Follow up on example computation of $\mathrm{Tor}_n$

I have a follow up question on this question of mine:

I can't reconstruct how I got $\operatorname{Im}{d_1^\ast} = 0$ from the following chain:

$$0 \to \mathbb Z \otimes_{\mathbb Z} (\mathbb Z / 2 \mathbb Z) \xrightarrow{d_1^\ast = \cdot 284 \otimes id} \mathbb Z \otimes_{\mathbb Z} (\mathbb Z / 2 \mathbb Z) \xrightarrow{d_0^\ast=0} 0$$

Now I think $\operatorname{Im}{d_1^\ast} = 284 \mathbb Z \otimes N$ and $\operatorname{Ker}{d_0^\ast} = \mathbb Z \otimes (\mathbb Z / 2 \mathbb Z)$.

And then $Tor^1 (\mathbb Z / 284 \mathbb Z, \mathbb Z / 2 \mathbb Z) = (\mathbb Z \otimes \mathbb Z / 2 \mathbb Z) / (284 \mathbb Z \otimes \mathbb Z / 2 \mathbb Z)$.

Is $$\operatorname{Im}{d_1^\ast} = 284 \mathbb Z \otimes (\mathbb Z / 2 \mathbb Z)$$ and $$\operatorname{Ker}{d_0^\ast} = \mathbb Z \otimes (\mathbb Z / 2 \mathbb Z) \cong \mathbb Z / 2 \mathbb Z$$ correct ?

And what does $(A \otimes B) / (C \otimes D)$ look like? Is it isomorphic to $(A/C) \otimes (B/D)$? Thanks for your help.

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Your last paragraph might not be a good idea to consider. There are several problems with it. If you keep track of the maps, then things are better. – Jack Schmidt Jul 28 '12 at 19:53
Basically, do not use $C \otimes D$ to mean a subgroup of $A \otimes B$ even if $C \leq A$ and $D \leq B$. Even if enough modules are flat that you could get a monomorphism, it can be dangerous to think like this. For instance, what is $2\mathbb{Z} \otimes \mathbb{Z}/2\mathbb{Z}$? As a tensor product, it is an abelian group of order 2. As a subgroup of $\mathbb{Z} \otimes \mathbb{Z}/2\mathbb{Z}$ it has order 1. – Jack Schmidt Jul 28 '12 at 20:04
Dear Matt, The only tensor products you seem to have in sight are of the form $\mathbb Z\otimes N$. Since I imagine that the tensor product is also taking place over $N$, these are canonically isomorphic to $N$, and so can certainly be simplified. Regards, – Matt E Jul 28 '12 at 20:10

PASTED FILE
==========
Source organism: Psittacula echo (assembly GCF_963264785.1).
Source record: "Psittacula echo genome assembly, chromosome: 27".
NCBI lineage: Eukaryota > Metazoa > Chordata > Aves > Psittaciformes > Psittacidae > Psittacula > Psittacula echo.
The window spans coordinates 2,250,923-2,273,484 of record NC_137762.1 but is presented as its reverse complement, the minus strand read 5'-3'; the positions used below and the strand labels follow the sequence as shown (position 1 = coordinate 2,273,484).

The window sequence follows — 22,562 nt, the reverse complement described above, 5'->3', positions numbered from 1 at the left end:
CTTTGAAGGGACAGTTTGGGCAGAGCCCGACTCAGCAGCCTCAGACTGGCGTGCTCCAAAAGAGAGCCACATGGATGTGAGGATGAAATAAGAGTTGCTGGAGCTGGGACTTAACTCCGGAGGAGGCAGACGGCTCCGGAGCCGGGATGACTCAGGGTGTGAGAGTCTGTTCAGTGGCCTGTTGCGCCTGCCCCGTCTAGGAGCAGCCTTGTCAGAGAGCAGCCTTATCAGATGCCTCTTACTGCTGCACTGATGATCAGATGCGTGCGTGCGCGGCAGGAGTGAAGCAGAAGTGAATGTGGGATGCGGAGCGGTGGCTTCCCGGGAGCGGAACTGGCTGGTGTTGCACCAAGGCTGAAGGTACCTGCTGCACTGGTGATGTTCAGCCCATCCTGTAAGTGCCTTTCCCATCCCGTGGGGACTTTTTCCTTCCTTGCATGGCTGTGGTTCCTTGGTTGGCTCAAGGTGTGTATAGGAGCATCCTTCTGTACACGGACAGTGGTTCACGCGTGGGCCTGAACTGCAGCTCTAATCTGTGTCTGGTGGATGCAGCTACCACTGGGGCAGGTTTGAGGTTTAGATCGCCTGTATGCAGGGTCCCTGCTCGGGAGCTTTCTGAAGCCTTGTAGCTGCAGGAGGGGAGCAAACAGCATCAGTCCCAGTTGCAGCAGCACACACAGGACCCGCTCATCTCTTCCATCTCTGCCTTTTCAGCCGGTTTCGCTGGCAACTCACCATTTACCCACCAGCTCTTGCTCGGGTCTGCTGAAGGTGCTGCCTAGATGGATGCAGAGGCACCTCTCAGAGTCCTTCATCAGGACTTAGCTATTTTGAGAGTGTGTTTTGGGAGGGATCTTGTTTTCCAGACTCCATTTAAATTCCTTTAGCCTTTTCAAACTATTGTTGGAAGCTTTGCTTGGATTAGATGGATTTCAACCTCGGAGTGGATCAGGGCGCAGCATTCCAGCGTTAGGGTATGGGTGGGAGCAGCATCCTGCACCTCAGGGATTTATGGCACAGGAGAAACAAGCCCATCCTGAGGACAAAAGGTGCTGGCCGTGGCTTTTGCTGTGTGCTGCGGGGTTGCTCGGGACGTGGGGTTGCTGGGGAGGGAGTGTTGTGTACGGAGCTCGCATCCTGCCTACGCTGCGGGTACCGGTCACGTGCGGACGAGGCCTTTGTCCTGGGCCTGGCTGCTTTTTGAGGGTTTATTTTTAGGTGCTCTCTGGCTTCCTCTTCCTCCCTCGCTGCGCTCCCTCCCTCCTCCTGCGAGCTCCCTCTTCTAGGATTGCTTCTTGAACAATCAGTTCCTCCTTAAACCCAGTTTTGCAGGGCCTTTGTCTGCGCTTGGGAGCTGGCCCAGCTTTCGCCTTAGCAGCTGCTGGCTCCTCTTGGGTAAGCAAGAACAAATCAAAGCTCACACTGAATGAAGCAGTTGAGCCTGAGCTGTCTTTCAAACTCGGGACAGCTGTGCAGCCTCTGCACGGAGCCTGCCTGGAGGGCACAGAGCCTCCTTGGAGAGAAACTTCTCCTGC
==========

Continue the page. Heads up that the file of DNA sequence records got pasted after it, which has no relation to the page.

Dear Matt, I don't understand your remark about needing to do other things before you simplify. When computing Tor, you take a free resolution of one of your modules, which involves terms like $\mathbb Z^n$. You then tensor with your second module, say $N$. The very first step is to replace all the expressions $\mathbb Z^n \otimes_{\mathbb Z} N$ by $N^n$; so in your case you certainly will want to replace all that $\mathbb Z\otimes_{\mathbb Z} \mathbb Z/2$'s by $\mathbb Z/2$'s. Once you have the terms of the complex computed, you will then want to describe the maps, and then compute ... – Matt E Jul 28 '12 at 22:50
... their kernels and images explicitly; not in terms of objects expressed in convoluted terms by various unsimplified tensor products. Regards, – Matt E Jul 28 '12 at 22:51

You would do well to heed Jack Schmidt's warning in the comments: although $248\mathbb Z$ is a submodule of $\mathbb Z$, this is no longer true once you tensor with $\mathbb Z/2$. So your description of the image is not only incorrect, but the candidate image you have written down is not a subobject of the target.
Dear MattE, thank you so much for your help and patience. I have tried again, here is what I did: (The ring over which we tensor is $\mathbb Z$.) I start with $$0 \to \mathbb Z \otimes \mathbb Z / 2 \mathbb Z \to \mathbb Z \otimes \mathbb Z / 2 \mathbb Z \to 0$$ Then I used $R \otimes_R M \cong M$ to get $$0 \to \mathbb Z / 2 \mathbb Z \to \mathbb Z / 2 \mathbb Z \to 0$$ Then I used the isomorphism $R \otimes_R M \cong M$, $m \mapsto 1 \otimes m$, to compute the new maps: $$m \in \mathbb Z / 2 \mathbb Z \mapsto 1 \otimes z \mapsto 284 \otimes z \mapsto 284z \equiv_2 0$$ – Rudy the Reindeer Jul 29 '12 at 7:11
So that the new chain complex is $$0 \to \mathbb Z / 2 \mathbb Z \xrightarrow{0} \mathbb Z / 2 \mathbb Z \to 0$$ – Rudy the Reindeer Jul 29 '12 at 7:12
From which I compute the homology (I thought it was homology groups, but maybe it's cohomology?) as $$Tor^1 (M,N) = \mathrm{Ker}(0) / \mathrm{Im}(0) = \mathrm{Ker}(0) = \mathbb Z / 2 \mathbb Z$$ – Rudy the Reindeer Jul 29 '12 at 7:15
@MattN : Dear Matt, Your chain complex in the comments is correct, and so is your computation of $Tor_1$. This is right way to go --- simplify everything in sight, at which point you can hope that the relevant images and kernels are easy to compute, as they were in this example. [Sorry, I wrote cohomology rather than homology just out of habit; I'm used to thinking of things as cochain complexes.] Best wishes, – Matt E Jul 29 '12 at 13:05